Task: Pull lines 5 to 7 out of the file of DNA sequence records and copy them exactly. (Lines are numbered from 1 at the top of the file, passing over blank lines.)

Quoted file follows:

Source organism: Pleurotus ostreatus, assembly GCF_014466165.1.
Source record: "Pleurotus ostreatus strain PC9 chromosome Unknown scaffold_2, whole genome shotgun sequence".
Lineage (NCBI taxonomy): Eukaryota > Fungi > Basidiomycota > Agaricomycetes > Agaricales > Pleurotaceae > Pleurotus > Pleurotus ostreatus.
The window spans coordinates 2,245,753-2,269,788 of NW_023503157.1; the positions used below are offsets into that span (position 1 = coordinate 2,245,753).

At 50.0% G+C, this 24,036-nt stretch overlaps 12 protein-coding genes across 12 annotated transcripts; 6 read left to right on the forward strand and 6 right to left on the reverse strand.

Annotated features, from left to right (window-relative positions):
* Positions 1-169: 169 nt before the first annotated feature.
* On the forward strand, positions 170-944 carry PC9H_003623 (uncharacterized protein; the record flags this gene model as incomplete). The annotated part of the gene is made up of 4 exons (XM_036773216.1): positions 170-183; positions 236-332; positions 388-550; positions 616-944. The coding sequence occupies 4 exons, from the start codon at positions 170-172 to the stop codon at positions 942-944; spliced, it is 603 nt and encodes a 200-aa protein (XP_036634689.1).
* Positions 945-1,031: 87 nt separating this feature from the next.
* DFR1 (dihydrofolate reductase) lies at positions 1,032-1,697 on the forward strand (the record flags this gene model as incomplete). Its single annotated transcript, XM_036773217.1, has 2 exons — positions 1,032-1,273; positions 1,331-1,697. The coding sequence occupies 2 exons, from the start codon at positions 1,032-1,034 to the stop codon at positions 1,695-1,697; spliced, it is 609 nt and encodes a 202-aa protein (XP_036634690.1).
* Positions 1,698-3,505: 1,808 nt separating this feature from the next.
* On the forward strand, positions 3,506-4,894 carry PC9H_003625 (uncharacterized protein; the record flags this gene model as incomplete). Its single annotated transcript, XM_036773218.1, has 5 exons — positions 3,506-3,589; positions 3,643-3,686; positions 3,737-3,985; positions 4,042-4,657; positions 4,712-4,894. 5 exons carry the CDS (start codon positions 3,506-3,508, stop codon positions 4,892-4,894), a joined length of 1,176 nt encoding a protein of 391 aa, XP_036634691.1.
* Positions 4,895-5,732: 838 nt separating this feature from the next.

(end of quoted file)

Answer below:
At 50.0% G+C, this 24,036-nt stretch overlaps 12 protein-coding genes across 12 annotated transcripts; 6 read left to right on the forward strand and 6 right to left on the reverse strand.

Annotated features, from left to right (window-relative positions):
* Positions 1-169: 169 nt before the first annotated feature.